Most open-minded young people pass through a self-testing period of excessive drinking and/or drugging. It’s what one does when one’s young — and in doing so, one is often inspired by the misadventures of one’s musical heroes, whose example, in an exhilaratingly amplified atmosphere, adds the component of glamour to pursuits that can be anything but glamorous in a more commonplace setting. It isn’t easy to convincingly convey an elegantly wasted persona when one is working a day job, or living on the street, although many have tried.

Moreover, to add insult to injury, the recovering musician usually assumes a position of moral authority: having exorcised their “personal demons,” these self-hagiographers get to preach to their disciples about the dangers of having as much fun as they did.

What’s with this new breed of whingers? Lemmy, Mark E. Smith, Serge Gainsbourg, Keith Richards: these men embraced the life unrepentantly, and lived it to the full. Keith (it sounds weird to refer to him by his last name) wrote his own book by blathering into a tape recorder, cataloging his drug use at stupefying and demystifying length. But he never complained about it. And, let’s face it, a life of wealth, fame, travel, the best drugs, and the most beautiful women, doesn’t leave one with much to complain about. Yet some do complain.

Over the last few years, we have been graced with autobiographies by Wayne Kramer, Walter Lure, Richard Lloyd, Nikki Sixx, Steve Jones, Flea, Elton John, and the drummer from Hole, among many others. The substance abuse memoir has now become such a thriving niche industry that it could easily occupy its own section in a bookstore. Whether these works are drug memoirs written by musicians or musical memoirs written by recovered drug addicts is hard to say. Occasionally, the authors will touch upon the subject of their craft, but mostly these books consist of a retrospectively celebratory bewailing of a few pleasurably misspent years of drug addiction and other forms of debauchery: the literary equivalent of one of those AA meetings where each successive speaker attempts to outdo the previous one with more vaingloriously lurid confessions of self-abasement. By the time pen gets put to paper (usually with the help of a ghostwriter), the heady years of struggle are usually a long-ago memory — although it’s impressive to note how distant, disorderly, and blurry events can be recaptured with seemingly pinpoint precision.

Extremity of transgression, in these cases, may actually be interpreted as a sign of total conformity. With calculated abandon, aspiring junkies embark upon a time-honored rite of passage — self-immolation for the sake of self-preservation — throwing themselves a lifeline of excess that can be traded on for the rest of their careers. For a rock musician, leading a messy existence of flagrant insecurity for a few years when one is young and feeling invincible can be a secure investment in one’s future. It provides one with permanent “cred” and can be helpful when the time comes around to ink a book deal.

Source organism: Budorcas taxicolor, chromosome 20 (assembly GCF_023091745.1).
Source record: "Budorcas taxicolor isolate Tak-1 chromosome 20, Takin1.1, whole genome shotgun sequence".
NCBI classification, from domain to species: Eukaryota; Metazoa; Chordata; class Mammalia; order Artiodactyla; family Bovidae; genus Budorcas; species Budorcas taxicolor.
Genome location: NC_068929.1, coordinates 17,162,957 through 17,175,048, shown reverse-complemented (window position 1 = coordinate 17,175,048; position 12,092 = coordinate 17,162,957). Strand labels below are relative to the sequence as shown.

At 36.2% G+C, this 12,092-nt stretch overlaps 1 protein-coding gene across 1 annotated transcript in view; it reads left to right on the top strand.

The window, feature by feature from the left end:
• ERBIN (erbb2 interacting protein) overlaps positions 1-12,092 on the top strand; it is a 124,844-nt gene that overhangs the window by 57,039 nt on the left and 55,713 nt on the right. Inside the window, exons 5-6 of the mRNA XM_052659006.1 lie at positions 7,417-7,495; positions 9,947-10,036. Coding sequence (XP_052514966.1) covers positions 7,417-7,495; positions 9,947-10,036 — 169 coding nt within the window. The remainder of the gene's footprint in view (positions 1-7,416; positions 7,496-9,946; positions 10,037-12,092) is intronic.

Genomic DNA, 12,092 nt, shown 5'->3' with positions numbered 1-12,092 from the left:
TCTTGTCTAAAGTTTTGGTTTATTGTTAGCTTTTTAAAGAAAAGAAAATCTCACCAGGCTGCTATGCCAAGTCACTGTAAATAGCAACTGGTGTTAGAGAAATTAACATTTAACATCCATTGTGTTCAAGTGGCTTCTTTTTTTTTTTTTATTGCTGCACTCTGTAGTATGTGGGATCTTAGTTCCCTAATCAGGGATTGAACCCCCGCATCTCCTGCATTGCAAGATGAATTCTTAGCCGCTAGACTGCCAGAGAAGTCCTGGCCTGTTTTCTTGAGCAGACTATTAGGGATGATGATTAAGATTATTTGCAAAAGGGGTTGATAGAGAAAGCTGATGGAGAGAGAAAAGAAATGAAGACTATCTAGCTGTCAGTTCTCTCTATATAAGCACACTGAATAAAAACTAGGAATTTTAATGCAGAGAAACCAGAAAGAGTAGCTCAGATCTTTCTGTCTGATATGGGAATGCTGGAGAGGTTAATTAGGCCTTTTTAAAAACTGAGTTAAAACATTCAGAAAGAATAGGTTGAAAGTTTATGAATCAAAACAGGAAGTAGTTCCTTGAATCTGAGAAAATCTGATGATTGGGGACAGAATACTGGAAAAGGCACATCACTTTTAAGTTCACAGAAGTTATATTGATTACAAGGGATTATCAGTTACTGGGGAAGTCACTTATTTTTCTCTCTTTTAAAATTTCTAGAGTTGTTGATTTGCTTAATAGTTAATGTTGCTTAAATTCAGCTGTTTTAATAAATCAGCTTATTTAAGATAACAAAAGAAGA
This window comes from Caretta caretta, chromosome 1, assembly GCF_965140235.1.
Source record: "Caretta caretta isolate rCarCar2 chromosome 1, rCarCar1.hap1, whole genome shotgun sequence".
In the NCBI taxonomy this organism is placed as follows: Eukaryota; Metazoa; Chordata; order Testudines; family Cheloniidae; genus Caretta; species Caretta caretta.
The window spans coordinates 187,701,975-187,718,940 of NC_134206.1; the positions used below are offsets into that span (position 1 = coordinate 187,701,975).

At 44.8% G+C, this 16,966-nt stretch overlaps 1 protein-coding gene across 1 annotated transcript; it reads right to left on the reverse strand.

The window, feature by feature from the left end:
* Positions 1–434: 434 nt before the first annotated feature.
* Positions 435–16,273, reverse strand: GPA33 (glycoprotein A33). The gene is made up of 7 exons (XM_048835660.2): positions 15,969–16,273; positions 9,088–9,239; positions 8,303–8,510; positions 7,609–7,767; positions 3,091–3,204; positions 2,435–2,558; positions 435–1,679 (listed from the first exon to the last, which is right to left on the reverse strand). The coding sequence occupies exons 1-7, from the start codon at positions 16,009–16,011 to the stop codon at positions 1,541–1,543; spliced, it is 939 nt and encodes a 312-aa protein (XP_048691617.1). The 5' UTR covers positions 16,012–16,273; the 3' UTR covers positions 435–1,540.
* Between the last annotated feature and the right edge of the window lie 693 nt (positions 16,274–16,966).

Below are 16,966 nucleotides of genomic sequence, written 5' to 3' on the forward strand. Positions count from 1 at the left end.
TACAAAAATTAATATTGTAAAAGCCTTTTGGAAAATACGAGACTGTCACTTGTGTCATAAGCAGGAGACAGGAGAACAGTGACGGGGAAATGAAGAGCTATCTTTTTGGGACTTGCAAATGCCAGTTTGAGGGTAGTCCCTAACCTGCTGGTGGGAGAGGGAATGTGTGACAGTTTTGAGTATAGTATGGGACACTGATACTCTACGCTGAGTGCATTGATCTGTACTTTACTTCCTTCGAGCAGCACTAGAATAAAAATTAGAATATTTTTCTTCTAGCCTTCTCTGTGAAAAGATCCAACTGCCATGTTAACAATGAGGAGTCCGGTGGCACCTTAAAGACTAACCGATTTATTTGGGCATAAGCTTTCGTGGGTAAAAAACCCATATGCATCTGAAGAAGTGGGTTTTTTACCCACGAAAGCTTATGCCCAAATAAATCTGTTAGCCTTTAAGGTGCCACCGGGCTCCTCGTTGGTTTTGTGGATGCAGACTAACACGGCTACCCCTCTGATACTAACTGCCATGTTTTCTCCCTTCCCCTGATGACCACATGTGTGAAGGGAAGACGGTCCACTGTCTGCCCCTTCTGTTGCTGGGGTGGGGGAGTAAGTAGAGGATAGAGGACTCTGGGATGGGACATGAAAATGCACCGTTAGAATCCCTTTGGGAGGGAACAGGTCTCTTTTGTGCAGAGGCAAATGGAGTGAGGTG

It’s virtually guaranteed that successful musicians who are out of control in their 20s will, if they’re still with us 10 years later, be bouncing babies on their knees, rhapsodizing about the quiet joys of family life and sobriety. They’ve earned it, of course: dragging oneself through the gutter makes domestic bliss all the more satisfying once one reaches that precious harbor — although the quality of the music one has produced since getting “clean” is usually inferior to that which made one’s name when one was at one’s wasted peak (and let’s face it, how many great records have been made without the influence of drugs?). Never mind: Maybe it’s time to write a “brutally honest” memoir.

This ever-expanding genre has its classics: John Phillips’s Papa John (1986) and Ian McLagan’s All the Rage (1998) come to mind. Perhaps Mark Lanegan’s Sing Backwards and Weep will join those garlanded names. From what I’ve heard — from more reliable sources than The Guardian — it’s a richly rewarding read: evocative, thoughtful, and funny. However, in the interest of maintaining the integrity of the fourth estate, I didn’t read it.

Such was the struggle when it came to writing this essay that it was necessary to resort to a mild calmative that enabled me to sit in one place without entirely succumbing to restlessness, and relaxed the critical faculties so that I wasn’t continually censoring myself. It made the process of writing more pleasant. Inconveniently, I could handle it, so there’s no autobiography in the works.


John Tottenham is a poet and painter based in Los Angeles. He is the author of The Inertia Variations (2005), Antiepithalamia & Other Poems of Regret and Resentment (2012), and The Hate Poems (2018). His paintings and drawings have been exhibited at galleries in Los Angeles and New York.


Banner image: "punk" by DirkForster is licensed under CC BY 2.0.